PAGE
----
(Deutsch) Raspberry Pi – Python – (HC-SR04) Ultraschall Abstandsmessung – fehlerhafte Ergebnisse durch Statistik in den Griff bekommen – Teil1

Sorry, this entry is only available in German.


Python – remove oldest files in a directory, only a defined count of them remains

By experimenting with the Pi camera and PIR at may Raspberry Pi were quickly many images written to the SD card.

In order to get some control, the following Python Script is a good basis.
There is the possibility to specify a directory and the maximum number of files stored in it.

Exceeds the number of files the defined value, older files are deleted.

In my case, I always keep a maximum of 1000 images in the folder.

Sample code:

import os
path = "/home/pi/pictures/"
max_Files = 1000
def sorted_ls(path):
    mtime = lambda f: os.stat(os.path.join(path, f)).st_mtime
    return list(sorted(os.listdir(path), key=mtime))
del_list = sorted_ls(path)[0:(len(sorted_ls(path))-max_Files)]
for dfile in del_list:
    os.remove(path + dfile)
Raspberry Pi

Raspberry Pi – homemade level converter for serial communication rs232 3.3 volts to 5 volts TTL for AVR microcontroller

I found that the Raspberry Pi serial interface rs232, described in a older post by myself, was too bulky.

Pi and AVR should be connected through a less amount of wires.

So I’ve searched the best hints to solder a cheap and uncomplicated level converter, that can directly be connected between the GPIO of the Pi and the rx/tx pins of the microcontroller.

On the German website I found a useful circuit with transistors and resistors that I had in my toolbox. (something similar but also matching parts)

The following images are showing my circuit diagram and the test setup.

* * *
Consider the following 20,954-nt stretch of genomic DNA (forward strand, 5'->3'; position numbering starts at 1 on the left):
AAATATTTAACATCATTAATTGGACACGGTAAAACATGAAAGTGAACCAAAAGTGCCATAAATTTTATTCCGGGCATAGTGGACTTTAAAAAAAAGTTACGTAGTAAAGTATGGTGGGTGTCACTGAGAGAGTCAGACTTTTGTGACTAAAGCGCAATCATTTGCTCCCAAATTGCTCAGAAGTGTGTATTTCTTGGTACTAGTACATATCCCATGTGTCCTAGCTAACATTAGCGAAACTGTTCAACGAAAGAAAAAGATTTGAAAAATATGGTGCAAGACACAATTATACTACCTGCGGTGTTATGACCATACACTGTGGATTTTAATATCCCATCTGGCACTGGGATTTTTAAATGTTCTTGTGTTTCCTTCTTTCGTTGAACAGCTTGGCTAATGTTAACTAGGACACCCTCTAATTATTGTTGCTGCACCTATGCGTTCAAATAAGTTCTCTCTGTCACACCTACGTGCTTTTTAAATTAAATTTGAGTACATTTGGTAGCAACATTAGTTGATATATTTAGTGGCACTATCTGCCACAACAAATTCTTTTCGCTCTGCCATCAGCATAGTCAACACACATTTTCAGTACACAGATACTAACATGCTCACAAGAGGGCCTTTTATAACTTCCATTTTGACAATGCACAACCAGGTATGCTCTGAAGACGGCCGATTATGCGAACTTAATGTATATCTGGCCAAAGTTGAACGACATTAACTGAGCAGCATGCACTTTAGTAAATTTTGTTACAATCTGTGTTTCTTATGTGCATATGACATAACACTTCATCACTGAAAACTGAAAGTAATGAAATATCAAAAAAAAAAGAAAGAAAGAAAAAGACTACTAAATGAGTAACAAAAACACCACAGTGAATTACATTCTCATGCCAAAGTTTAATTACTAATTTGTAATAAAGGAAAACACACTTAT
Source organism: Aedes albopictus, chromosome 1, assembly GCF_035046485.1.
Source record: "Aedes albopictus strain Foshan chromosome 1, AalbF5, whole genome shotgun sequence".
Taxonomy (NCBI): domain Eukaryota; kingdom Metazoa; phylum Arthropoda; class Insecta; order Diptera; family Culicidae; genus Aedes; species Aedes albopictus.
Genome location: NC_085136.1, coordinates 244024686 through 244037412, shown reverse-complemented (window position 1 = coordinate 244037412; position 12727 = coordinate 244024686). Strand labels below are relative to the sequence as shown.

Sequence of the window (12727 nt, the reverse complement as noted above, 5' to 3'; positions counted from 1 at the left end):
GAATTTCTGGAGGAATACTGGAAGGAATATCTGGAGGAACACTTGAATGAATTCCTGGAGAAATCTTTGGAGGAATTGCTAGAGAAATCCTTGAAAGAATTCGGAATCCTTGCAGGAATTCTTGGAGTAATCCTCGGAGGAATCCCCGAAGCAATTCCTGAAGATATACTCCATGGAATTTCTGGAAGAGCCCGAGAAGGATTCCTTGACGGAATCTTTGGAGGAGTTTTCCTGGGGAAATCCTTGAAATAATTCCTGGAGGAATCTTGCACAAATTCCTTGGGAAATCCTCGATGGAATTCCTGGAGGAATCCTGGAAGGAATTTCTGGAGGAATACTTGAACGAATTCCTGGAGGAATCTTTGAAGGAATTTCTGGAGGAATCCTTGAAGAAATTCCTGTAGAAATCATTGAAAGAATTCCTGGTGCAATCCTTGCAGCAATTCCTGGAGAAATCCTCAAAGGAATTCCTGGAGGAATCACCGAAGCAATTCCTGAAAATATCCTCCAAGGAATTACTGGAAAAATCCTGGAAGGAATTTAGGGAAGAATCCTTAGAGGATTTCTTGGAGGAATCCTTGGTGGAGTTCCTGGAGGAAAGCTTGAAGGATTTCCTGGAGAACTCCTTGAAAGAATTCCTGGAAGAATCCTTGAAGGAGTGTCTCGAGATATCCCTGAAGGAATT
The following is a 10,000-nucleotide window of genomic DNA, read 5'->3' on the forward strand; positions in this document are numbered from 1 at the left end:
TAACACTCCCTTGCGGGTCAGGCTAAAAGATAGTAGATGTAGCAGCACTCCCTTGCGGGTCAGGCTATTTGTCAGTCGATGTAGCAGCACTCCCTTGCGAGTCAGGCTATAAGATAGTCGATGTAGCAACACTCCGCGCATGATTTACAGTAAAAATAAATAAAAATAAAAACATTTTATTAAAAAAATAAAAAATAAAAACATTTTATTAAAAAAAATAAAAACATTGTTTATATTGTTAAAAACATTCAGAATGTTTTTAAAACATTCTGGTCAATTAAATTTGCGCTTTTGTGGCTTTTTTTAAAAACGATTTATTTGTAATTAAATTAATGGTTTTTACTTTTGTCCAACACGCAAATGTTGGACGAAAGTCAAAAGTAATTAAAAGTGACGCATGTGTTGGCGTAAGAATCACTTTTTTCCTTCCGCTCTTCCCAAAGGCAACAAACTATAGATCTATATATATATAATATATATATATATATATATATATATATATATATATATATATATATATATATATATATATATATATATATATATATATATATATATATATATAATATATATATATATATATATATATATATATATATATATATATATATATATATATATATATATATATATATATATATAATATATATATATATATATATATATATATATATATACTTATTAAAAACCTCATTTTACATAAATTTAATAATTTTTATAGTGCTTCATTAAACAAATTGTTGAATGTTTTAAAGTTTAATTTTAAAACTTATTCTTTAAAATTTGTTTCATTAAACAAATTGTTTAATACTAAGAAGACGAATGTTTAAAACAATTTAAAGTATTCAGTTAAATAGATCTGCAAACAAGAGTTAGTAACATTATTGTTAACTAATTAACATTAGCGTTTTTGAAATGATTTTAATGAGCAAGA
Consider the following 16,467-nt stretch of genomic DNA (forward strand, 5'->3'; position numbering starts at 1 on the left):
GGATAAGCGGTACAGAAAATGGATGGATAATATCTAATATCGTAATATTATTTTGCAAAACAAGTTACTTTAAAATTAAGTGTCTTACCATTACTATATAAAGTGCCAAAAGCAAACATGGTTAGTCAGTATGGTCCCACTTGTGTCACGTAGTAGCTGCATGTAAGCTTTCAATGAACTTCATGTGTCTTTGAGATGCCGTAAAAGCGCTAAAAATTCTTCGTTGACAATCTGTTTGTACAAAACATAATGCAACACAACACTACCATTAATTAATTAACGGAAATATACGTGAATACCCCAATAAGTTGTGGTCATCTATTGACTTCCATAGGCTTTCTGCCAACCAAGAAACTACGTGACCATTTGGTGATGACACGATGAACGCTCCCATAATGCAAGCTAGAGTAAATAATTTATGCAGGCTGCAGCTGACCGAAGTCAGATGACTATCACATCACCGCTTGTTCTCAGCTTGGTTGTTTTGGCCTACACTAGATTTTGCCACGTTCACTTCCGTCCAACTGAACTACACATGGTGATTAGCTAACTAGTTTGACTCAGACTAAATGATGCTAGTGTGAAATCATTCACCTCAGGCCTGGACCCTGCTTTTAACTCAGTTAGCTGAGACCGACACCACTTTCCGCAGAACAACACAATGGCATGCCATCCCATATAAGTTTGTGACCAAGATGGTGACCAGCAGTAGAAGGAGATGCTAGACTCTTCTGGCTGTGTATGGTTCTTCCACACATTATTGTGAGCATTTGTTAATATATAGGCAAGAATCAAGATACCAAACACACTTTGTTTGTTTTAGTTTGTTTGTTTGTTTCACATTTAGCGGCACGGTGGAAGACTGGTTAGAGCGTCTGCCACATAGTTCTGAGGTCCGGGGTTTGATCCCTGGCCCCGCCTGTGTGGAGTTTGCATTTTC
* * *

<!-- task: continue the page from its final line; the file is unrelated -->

The first test worked flawlessly both in the direction to the Pi and in the direction to AVR microcontroller.


The third picture shows the circuit diagram used and the fourth image the development on breadboard. Now I can connect my test board and the Pi over normal jumper cable to have hanging around without various additional boards.

Raspberry Pi

Raspberry Pi – using the serial interface (RS232)

The Raspberry Pi is equipped with many interfaces.
And the possibilities can rise more than exponentially by using of the USB port.
But to communicate with AVR microcontrollers is the best suited way by using a serial interface.
Of course, the Raspberry Pi A has a serial interface, but unfortunately merely as pins on the GPIO connector.

The required pins, could be connected theoretically directly to the microcontroller eg. ATMega8.
But that would require that the microcontroller operates at 3.3 volts.
My Pollin evaluation board works with 5 volts, but is made with a complete RS232 interface for communication with PC or other equipment.
The easiest way would it be, when the Pi would have an RS232 interface like a PC with the same connectors and signal levels.
By Googling I’ve found the website Serial Port Add On.
The described Serial Port to TTL Digital Converter Module there, I’ve bought at Ebay.

GPIO Header Pins
2 4 6 8 10 12 14 16 18 20 22 24 26